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Volume 11 - Opinions of Counsel SBRPS No. 32

Opinions of Counsel index

Fence viewing (scope) (property damage by pet dogs) - Town Law, § 300 et seq.:

The fence viewing procedures of Article 18 of the Town Law do not apply to property damage caused by a neighbor’s pet dog.

Our opinion has been requested concerning the fence viewing law (Town Law, Art. 18). The facts are that one of two adjoining property owners has a dog which has gone onto the neighbor’s property and destroyed a garden. The question is if the dog owner may be ordered by the fence viewer to erect a fence and incur all costs. In our opinion, the fence viewing law does not apply to this situation.

As we noted in 5 Op.Counsel SBEA No. 11: “Fence viewing is a duty of the assessor. Following a Court of Appeals decision and a subsequent statutory amendment, the fence viewing procedure outlined in Article 18 of the Town Law is applicable only when two adjoining land owners both keep animals on their land.”

Article 18 of the Town Law was enacted in order to eliminate trespass actions between adjoining property owners by making such owners proportionally responsible for the control of straying animals. Under section 300 of the Town Law, it is the duty of each owner of adjoining properties, except where they otherwise agree, to make and maintain the division fence between their lands, unless both agree to let their lands lie open “to the use of all animals which may be lawfully upon the lands of either. . . .” However, if one of the owners does not keep animals on his or her land, he or she is not liable to contribute to the cost of erecting, maintaining, or repairing the fence. If the property owner who does keep livestock erects or repairs a division fence, and the other owner begins to keep livestock within the next five years, he or she must contribute 20 percent of what would have been his or her share of the original cost for each year or part of year during which he or she keeps animals. {1}  The assumption appears to be that a division fence has a period of probable usefulness of five years before requiring replacement or repair.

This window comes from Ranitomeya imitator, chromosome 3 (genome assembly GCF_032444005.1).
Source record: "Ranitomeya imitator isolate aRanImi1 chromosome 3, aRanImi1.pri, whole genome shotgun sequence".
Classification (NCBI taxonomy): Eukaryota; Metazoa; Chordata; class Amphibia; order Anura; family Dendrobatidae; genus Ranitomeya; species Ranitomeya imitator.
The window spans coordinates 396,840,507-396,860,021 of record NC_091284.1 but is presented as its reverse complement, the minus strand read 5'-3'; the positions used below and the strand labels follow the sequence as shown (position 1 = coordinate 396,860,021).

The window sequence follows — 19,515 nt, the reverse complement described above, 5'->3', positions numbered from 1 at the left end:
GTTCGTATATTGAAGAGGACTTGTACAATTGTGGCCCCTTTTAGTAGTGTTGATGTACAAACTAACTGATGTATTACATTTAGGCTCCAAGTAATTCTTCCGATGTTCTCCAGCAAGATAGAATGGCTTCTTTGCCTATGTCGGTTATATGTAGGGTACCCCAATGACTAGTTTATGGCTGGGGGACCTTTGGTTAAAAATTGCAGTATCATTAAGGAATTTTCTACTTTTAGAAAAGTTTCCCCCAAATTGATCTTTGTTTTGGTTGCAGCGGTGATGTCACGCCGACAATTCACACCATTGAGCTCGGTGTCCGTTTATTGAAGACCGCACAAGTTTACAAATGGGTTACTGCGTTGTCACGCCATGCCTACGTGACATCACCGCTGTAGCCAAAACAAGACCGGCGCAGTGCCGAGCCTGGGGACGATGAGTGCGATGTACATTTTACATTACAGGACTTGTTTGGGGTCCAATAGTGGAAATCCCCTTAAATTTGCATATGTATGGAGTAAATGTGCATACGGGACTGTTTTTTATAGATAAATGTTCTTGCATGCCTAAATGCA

The law, however, appears to pertain to the keeping of livestock, not pets. As the State Comptroller opined, “The animals to be fenced against are ‘beasts’. . . . An ‘animal’ or ‘beast,’ in our opinion, means one of the larger four-footed domestic animals, not including a dog, cat or rabbit . . .” (8 Op.State Compt. 265; accord, 1980 Op.Atty.Gen. 200). We concur, so, in our opinion, the fence viewing law is inapposite to the facts presented. As such, the assessor, as fence viewer (Town Law, § 40), {2} would have no statutory role in resolving the neighbors’ dispute; they may, of course, pursue other available legal remedies.

October 16, 2002

{1}  This provision for pro rated contributions to the costs of making or repairing division fences was added in 1976 (c.464), that is, subsequent to the issuance of 5 Op.Counsel SBEA No. 11 (see also, 59 NY Jur2d, Fences, § 8).

{2}  We do note that assessors may also have a role in determining damage done to domestic animals by dogs (Agriculture and Markets Law, § 125), but that statutory indemnification procedure does not appear to apply to the facts presented.